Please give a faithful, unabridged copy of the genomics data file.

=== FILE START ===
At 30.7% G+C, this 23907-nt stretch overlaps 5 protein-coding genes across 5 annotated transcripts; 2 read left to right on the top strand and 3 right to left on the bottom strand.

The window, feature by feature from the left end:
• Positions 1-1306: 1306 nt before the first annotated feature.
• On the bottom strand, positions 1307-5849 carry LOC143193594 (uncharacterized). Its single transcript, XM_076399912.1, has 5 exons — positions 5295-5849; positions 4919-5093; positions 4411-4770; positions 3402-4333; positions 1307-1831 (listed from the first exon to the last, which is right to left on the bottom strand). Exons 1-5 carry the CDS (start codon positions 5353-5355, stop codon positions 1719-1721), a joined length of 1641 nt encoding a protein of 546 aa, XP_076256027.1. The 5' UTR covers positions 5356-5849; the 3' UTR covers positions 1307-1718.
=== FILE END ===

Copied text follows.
At 30.7% G+C, this 23907-nt stretch overlaps 5 protein-coding genes across 5 annotated transcripts; 2 read left to right on the top strand and 3 right to left on the bottom strand.

The window, feature by feature from the left end:
• Positions 1-1306: 1306 nt before the first annotated feature.
• On the bottom strand, positions 1307-5849 carry LOC143193594 (uncharacterized). Its single transcript, XM_076399912.1, has 5 exons — positions 5295-5849; positions 4919-5093; positions 4411-4770; positions 3402-4333; positions 1307-1831 (listed from the first exon to the last, which is right to left on the bottom strand). Exons 1-5 carry the CDS (start codon positions 5353-5355, stop codon positions 1719-1721), a joined length of 1641 nt encoding a protein of 546 aa, XP_076256027.1. The 5' UTR covers positions 5356-5849; the 3' UTR covers positions 1307-1718.